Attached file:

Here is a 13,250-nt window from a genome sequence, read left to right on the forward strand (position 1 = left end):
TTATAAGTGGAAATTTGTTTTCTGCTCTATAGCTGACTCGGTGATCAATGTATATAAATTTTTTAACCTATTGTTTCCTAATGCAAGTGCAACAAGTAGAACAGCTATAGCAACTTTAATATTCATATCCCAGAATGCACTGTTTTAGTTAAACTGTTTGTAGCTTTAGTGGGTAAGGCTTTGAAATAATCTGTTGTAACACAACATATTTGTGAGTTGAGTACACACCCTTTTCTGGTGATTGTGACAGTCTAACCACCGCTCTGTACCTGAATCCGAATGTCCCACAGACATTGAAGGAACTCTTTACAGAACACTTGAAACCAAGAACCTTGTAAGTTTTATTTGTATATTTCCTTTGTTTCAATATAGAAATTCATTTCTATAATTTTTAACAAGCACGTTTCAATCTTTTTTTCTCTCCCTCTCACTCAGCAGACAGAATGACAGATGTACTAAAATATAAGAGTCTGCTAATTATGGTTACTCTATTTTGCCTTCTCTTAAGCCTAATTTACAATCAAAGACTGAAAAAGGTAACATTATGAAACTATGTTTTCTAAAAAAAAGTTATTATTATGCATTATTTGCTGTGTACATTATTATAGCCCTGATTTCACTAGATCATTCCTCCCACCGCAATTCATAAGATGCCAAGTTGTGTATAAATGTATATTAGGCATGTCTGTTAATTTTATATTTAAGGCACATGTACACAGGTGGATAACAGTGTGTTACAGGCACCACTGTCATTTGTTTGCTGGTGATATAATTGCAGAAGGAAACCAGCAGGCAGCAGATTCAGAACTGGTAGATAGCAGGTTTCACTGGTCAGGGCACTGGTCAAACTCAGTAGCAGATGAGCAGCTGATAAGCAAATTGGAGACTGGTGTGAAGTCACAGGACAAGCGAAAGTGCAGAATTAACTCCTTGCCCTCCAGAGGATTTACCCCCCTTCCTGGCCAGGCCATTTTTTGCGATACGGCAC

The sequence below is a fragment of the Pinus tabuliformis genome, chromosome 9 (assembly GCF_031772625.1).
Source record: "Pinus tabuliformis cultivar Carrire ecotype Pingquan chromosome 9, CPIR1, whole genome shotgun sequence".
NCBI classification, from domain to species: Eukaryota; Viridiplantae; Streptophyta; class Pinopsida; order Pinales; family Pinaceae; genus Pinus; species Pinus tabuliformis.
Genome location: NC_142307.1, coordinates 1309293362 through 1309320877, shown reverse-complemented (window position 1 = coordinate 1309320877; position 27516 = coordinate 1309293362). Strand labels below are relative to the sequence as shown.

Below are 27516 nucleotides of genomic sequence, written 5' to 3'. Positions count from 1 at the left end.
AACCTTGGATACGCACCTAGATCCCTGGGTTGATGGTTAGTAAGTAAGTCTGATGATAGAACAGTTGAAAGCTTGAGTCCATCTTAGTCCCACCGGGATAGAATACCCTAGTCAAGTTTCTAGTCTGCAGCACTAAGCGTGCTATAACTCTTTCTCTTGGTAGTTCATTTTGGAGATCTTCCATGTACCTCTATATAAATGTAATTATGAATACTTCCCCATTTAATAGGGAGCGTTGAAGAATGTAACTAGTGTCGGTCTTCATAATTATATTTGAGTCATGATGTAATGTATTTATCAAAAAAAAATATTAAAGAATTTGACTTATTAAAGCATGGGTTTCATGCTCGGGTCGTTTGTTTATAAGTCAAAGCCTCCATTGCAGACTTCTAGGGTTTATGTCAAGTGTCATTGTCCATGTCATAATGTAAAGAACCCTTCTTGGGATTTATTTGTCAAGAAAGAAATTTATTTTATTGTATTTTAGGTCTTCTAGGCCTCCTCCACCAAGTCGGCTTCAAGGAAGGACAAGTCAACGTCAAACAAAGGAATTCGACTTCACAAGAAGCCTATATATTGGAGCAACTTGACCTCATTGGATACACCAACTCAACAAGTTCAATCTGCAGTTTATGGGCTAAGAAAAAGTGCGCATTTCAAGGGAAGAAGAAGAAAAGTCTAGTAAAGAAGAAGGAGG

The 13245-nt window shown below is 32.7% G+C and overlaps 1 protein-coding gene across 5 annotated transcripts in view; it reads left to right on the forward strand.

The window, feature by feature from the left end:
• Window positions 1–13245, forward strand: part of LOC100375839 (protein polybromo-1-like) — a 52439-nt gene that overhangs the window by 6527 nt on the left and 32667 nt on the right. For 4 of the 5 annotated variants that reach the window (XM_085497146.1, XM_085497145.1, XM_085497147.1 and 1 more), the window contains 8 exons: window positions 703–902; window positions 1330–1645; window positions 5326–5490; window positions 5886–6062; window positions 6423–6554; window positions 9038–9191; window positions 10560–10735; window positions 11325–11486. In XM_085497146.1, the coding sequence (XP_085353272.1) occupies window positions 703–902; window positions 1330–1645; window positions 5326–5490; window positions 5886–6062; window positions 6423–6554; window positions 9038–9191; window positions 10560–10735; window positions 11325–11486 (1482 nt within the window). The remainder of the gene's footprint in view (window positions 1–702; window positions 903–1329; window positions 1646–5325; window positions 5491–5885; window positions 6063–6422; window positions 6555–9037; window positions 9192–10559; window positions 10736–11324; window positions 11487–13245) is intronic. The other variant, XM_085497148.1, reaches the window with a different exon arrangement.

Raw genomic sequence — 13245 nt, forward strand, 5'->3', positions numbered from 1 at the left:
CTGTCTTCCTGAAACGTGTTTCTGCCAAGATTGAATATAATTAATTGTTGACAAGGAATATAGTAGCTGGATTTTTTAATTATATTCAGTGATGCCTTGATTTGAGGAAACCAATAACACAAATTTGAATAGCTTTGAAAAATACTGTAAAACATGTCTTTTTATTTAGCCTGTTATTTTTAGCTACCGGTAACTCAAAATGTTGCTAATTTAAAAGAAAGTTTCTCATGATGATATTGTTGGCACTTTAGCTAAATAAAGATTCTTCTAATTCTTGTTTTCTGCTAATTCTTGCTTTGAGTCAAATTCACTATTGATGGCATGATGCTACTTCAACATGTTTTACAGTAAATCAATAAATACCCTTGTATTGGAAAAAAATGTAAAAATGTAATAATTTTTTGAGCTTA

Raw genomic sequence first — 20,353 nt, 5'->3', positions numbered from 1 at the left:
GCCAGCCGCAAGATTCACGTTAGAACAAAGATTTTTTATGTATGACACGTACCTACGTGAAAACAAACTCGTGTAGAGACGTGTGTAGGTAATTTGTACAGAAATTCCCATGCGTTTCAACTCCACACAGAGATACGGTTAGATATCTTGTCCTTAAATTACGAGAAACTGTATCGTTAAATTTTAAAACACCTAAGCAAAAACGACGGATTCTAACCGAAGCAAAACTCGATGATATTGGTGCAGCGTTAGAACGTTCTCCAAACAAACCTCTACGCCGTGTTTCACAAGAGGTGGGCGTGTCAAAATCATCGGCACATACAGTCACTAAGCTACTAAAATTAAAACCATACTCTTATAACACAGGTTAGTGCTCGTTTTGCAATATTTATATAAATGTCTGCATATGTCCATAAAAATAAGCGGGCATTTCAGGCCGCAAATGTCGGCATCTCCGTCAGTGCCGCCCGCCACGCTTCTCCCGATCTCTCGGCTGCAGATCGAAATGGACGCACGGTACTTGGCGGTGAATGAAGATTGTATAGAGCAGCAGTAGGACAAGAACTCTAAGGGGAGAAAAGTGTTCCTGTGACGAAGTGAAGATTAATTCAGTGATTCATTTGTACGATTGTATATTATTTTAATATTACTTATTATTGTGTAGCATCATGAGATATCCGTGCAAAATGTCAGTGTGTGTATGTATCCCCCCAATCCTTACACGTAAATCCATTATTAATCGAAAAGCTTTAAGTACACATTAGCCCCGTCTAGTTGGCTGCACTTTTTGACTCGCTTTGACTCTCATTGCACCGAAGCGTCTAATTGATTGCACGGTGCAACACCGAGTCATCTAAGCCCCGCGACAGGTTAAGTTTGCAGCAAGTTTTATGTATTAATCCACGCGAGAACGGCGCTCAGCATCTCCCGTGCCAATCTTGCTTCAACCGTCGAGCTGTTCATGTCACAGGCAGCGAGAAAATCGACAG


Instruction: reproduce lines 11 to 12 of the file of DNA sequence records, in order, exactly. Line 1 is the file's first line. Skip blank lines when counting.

• Window positions 1–13245, forward strand: part of LOC100375839 (protein polybromo-1-like) — a 52439-nt gene that overhangs the window by 6527 nt on the left and 32667 nt on the right. For 4 of the 5 annotated variants that reach the window (XM_085497146.1, XM_085497145.1, XM_085497147.1 and 1 more), the window contains 8 exons: window positions 703–902; window positions 1330–1645; window positions 5326–5490; window positions 5886–6062; window positions 6423–6554; window positions 9038–9191; window positions 10560–10735; window positions 11325–11486. In XM_085497146.1, the coding sequence (XP_085353272.1) occupies window positions 703–902; window positions 1330–1645; window positions 5326–5490; window positions 5886–6062; window positions 6423–6554; window positions 9038–9191; window positions 10560–10735; window positions 11325–11486 (1482 nt within the window). The remainder of the gene's footprint in view (window positions 1–702; window positions 903–1329; window positions 1646–5325; window positions 5491–5885; window positions 6063–6422; window positions 6555–9037; window positions 9192–10559; window positions 10736–11324; window positions 11487–13245) is intronic. The other variant, XM_085497148.1, reaches the window with a different exon arrangement.

Raw genomic sequence — 13245 nt, forward strand, 5'->3', positions numbered from 1 at the left: